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. Last Updated: 07/27/2016

U.S. Helped Qatar Make the Arrests

The United States assisted Qatar in the investigation that led to the arrest last month of three Russian special service agents accused of killing former Chechen President Zelimkhan Yandarbiyev, a senior U.S. diplomat said in an interview published Monday.

"We provided Qatar with very insignificant technical assistance," U.S. Deputy Assistant Secretary of State Steven Pifer, who is on a working visit to Moscow, told Vremya Novostei.

Pifer, who is responsible for European and Eurasian affairs, said the Qataris did most of the work investigating the killing of Yandarbiyev, who died when a bomb ripped apart his vehicle in Doha, the Qatari capital, on Feb. 13.

A U.S. Embassy spokesman elaborated on the nature of the assistance. "In the immediate aftermath of the explosion, Qatar requested and we dispatched a small team of experts in the technical aspects of explosives," the spokesman, speaking on condition of anonymity, said said by telephone Monday evening.

"We send many such teams in response to requests from governments in any given year," he said, playing down the U.S. role in Qatar. "The experts played no role in the arrest or investigation of any suspects."

Pifer's short interview was placed in the middle of the newspaper, and his comments on U.S. assistance in the Yandarbiyev case were at the end, but they quickly attracted attention.

"We are aware of the interview and are planning to react," said a Foreign Ministry spokesman. The ministry planned to comment Tuesday, he said.

The head of the State Duma's International Affairs Committee, Konstantin Kosachyov, said Russia should ask the United States, and also perhaps Qatar, for a clarification.

"We have to find out the scale and reasons for this assistance by the United States to the Qatari authorities," he said at a news conference.

"It is deplorable that the United States ... did not provide technological and political assistance to the international community when it was searching for this international terrorist," Kosachyov said.

At Russia's request, the United Nations last year put Yandarbiyev on a list of people suspected of having ties to al-Qaida, and the United States put him on a list of suspected terrorists subject to financial sanctions.

Yandarbiyev, who was president of Chechnya from 1996 to 1997, had been living in Qatar since 2000.

Ivan Safranchuk of the Center for Defense Information, a Washington think tank, said the U.S. assistance to Qatar defied the spirit of U.S.-Russian cooperation in the fight against terrorism. "It's bad. One shouldn't behave like that," he said.

Pifer's statements, which came in response to a question about allegations that the United States had had a hand in detaining the Russians in Qatar, were probably meant to stress how little assistance the United States had provided, Safranchuk said. Instead, they were received as the first official acknowledgement of U.S. assistance.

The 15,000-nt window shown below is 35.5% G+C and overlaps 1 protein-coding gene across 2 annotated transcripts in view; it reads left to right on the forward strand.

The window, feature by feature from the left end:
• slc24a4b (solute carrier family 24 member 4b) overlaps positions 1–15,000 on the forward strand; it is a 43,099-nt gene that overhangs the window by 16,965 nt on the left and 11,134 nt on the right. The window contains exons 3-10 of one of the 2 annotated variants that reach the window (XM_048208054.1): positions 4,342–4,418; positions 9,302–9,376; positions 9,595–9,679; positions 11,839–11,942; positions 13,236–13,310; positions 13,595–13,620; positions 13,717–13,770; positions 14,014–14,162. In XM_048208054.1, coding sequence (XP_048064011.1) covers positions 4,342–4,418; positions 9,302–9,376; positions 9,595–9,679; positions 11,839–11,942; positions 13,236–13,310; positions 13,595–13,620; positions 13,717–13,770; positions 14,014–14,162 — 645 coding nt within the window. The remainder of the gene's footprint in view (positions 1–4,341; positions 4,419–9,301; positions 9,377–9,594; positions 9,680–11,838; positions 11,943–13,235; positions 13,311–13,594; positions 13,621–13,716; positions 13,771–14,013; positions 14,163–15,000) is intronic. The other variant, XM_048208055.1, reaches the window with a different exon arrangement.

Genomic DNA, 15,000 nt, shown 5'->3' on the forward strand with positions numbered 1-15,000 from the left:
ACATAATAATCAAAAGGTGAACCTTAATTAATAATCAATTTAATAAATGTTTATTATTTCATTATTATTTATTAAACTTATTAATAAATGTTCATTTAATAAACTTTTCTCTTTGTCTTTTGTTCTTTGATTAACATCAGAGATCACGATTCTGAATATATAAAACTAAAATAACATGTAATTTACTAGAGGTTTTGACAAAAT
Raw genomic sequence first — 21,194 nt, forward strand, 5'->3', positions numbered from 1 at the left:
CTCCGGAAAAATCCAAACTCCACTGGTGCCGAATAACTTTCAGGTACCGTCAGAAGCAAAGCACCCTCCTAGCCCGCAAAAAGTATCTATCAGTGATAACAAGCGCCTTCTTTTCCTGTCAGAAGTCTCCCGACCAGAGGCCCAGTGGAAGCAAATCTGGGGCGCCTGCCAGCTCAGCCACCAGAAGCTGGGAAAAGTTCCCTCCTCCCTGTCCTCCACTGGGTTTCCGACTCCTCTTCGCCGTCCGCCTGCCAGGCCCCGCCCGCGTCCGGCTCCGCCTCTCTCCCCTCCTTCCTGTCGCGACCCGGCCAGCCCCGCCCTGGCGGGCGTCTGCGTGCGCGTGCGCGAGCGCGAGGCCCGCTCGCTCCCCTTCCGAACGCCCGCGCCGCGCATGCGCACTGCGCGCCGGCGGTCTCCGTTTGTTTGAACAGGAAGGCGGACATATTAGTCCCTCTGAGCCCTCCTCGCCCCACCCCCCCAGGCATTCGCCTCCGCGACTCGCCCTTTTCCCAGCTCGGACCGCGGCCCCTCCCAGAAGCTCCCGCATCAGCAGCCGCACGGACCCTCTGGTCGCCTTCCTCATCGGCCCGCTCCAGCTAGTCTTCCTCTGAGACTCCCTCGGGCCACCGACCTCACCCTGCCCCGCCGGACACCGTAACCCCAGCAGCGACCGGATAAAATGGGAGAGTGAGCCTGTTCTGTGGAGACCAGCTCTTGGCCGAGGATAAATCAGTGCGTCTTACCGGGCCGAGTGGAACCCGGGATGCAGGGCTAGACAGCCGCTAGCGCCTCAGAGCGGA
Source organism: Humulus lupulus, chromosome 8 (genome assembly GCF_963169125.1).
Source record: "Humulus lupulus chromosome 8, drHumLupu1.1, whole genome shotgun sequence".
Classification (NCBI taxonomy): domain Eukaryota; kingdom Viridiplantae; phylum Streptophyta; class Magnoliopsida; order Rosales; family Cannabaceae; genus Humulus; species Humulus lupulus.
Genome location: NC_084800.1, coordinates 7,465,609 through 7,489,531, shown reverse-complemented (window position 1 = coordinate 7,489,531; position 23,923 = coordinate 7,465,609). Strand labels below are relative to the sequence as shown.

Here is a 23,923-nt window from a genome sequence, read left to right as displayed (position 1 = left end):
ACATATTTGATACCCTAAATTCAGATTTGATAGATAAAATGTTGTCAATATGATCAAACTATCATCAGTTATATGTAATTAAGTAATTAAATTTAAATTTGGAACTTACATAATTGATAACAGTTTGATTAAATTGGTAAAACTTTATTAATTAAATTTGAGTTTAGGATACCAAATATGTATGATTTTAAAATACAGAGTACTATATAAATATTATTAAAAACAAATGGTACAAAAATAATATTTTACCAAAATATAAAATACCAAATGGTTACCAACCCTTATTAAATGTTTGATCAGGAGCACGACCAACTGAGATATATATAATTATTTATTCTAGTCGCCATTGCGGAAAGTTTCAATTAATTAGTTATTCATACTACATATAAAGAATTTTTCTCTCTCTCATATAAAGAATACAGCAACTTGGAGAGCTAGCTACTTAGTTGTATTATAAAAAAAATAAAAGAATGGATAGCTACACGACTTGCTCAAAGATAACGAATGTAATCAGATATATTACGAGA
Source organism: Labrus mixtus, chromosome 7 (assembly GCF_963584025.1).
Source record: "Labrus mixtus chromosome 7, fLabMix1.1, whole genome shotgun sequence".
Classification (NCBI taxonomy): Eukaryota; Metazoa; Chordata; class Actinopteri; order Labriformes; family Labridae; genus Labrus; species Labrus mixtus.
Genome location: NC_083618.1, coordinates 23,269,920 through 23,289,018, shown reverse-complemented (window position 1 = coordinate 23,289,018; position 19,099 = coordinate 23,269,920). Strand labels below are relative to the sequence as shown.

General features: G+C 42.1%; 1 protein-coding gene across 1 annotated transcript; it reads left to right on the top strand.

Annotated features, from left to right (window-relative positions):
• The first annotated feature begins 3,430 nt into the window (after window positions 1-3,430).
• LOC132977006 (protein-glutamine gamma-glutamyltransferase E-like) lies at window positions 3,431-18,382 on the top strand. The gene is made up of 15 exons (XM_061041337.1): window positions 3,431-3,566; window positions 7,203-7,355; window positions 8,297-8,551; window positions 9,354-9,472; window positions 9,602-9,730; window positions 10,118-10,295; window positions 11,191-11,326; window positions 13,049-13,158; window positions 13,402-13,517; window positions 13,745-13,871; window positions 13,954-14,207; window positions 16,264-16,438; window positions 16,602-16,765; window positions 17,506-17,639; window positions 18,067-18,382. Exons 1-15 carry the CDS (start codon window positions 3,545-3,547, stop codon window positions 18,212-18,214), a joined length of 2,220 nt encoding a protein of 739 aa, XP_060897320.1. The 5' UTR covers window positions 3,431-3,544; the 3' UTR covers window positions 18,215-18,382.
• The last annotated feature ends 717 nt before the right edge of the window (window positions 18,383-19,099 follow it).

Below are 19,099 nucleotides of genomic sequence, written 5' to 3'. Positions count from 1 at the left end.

"It was like putting out a fire with gasoline," he said.

Safranchuk and Akram Khuzam, chief of the Moscow bureau of the Qatar-based satellite television network Al-Jazeera, speculated that the U.S. assistance was most likely intelligence information on the three Russians who were arrested. The information might have contained details about their backgrounds and recent movements, Safranchuk said.

The United States might also have advised Qatar during the investigation, Safranchuk said.

Calls to the Qatari Embassy in Moscow and the country's Foreign Ministry in Doha went unanswered Monday afternoon.

Press officers at the Federal Security Service and the Foreign Intelligence Service said they could not comment on Pifer's statements.

The three Russians were arrested Feb. 19 on suspicion of planting the bomb that killed Yandarbiyev. One was released because he held a diplomatic passport.

Former Foreign Minister Igor Ivanov said the other two were security agents who had been sent to the Russian Embassy in Doha to collect and analyze information related to fighting terrorism. He denied they were involved in Yandarbiyev's killing and demanded they be allowed to return to Russia.

On Feb. 26, Russian authorities detained two Qatari wrestlers traveling by way of Moscow, a move widely believed to be a tit for tat to pave the way for an exchange. The FSB said Friday that it was holding the wrestlers at its Lefortovo Prison.

Pifer and U.S. Ambassador Alexander Vershbow met Monday with Deputy Foreign Minister Sergei Kislyak. They discussed Russian foreign policy and international issues, including nonproliferation of weapons of mass destruction and disarmament, Interfax reported Pifer as saying. Pifer also met with First Deputy Foreign Minister Valery Loshchinin to discuss the situation in Belarus, Interfax said.